Marcella LeBeau is 101-years-old but has accomplished enough in her life to fill three centuries of living. She has been inducted into the South Dakota Hall of Fame (2006), awarded the Women in History Award from the Spirit of the Prairie Chapter of the Daughters of the American Revolution (2016), has an honorary degree from South Dakota State University, and was awarded a Leadership Award from the National Congress of American Indians (2020) to name only a few of her accomplishments. However, according to Marcella, the greatest honor and privilege of her life has been serving with the United States Army as a nurse during the Second World War.
Marcella LeBeau was born on October 12, 1919, on the Cheyenne River Indian Reservation in Promise, South Dakota. She is a member of the Two Kettle Band Cheyenne River Sioux Tribe and, and is known in Lakota as Wignuke Waste Win (Pretty Rainbow Woman).
Marcella was the eldest of five children, which meant she helped out a lot around her house. When she was ten years old, her mother passed away and she took over more household duties. Although Marcella can’t pinpoint one particular thing that made her want to become a nurse, she recalls helping her mother through her illness and believes the satisfaction she got from this experience led her towards the nursing field.
Marcella was sent to a boarding school as a young girl where she was not taught her own history and forbidden from speaking her own language. After overcoming this traumatic experience, Marcella went on to earn a nursing diploma from St. Mary’s Hospital in Pierre (South Dakota) in 1942. She trained under Dr. Theodore F. Riggs, who encouraged Marcella to speak in her native language of Lakota. This meant a lot to Marcella because she had been told to not speak Lakota to anyone as a child.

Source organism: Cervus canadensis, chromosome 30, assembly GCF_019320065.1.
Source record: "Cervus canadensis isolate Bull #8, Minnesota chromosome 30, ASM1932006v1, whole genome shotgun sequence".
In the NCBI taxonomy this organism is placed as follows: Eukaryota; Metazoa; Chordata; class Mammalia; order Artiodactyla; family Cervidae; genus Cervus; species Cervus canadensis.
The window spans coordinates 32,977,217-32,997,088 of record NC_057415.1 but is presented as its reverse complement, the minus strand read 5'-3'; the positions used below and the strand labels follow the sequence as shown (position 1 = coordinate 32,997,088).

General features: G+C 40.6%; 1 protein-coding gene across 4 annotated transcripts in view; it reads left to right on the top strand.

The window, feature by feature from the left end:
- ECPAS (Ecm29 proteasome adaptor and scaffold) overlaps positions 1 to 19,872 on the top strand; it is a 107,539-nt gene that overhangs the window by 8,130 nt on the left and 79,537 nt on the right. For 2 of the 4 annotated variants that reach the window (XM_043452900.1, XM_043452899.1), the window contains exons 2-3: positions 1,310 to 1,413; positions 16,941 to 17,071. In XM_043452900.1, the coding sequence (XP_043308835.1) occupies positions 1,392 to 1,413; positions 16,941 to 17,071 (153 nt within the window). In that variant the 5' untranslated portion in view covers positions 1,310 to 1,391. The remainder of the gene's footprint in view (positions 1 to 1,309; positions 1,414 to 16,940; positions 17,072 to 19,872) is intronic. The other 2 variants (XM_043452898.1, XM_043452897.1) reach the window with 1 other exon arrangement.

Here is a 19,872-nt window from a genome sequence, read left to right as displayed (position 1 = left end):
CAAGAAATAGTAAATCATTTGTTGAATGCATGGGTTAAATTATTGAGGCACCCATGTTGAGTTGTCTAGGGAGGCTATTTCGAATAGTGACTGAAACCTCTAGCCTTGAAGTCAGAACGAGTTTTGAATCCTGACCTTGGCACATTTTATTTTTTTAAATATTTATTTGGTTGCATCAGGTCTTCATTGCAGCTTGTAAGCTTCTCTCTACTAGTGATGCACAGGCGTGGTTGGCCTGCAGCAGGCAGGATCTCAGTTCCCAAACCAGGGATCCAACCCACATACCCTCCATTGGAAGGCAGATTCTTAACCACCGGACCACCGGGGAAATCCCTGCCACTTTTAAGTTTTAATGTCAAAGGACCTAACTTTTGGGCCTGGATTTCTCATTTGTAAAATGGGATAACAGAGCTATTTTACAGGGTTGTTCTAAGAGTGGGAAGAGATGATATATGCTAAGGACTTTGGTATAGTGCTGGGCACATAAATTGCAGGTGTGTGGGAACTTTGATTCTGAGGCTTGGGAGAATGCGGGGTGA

Marcella was offered a job in Pontiac, Michigan, where she worked with one of her friends at a general hospital. However, after hearing that the Army was in need of nurses, she enlisted in 1943 and was eventually sent across the Atlantic.
Marcella’s time in the Second World War
After some additional training in America, Marcella boarded the USS George Washington and was off to Liverpool England. After landing, Marcella was sent to Wales and spent a few weeks there waiting for an assignment. While in England, Marcella worked in a psychiatric ward but desired to be a nurse in a surgical ward. As she was preparing for the D-Day invasion, Marcella’s transfer was granted and she became a surgical nurse.
Marcella served with the 76th General Hospital Unit in England, France, and Belgium. During D-Day, Marcella landed at Utah Beach, near Carentan, where she camped in a cow pasture for several days, helping wounded service members with medical aid and waiting for her next assignment. From there, Marcella was taken to Paris, France where she was temporarily assigned to a hospital in the city, known to the American Army as the 108th General Hospital.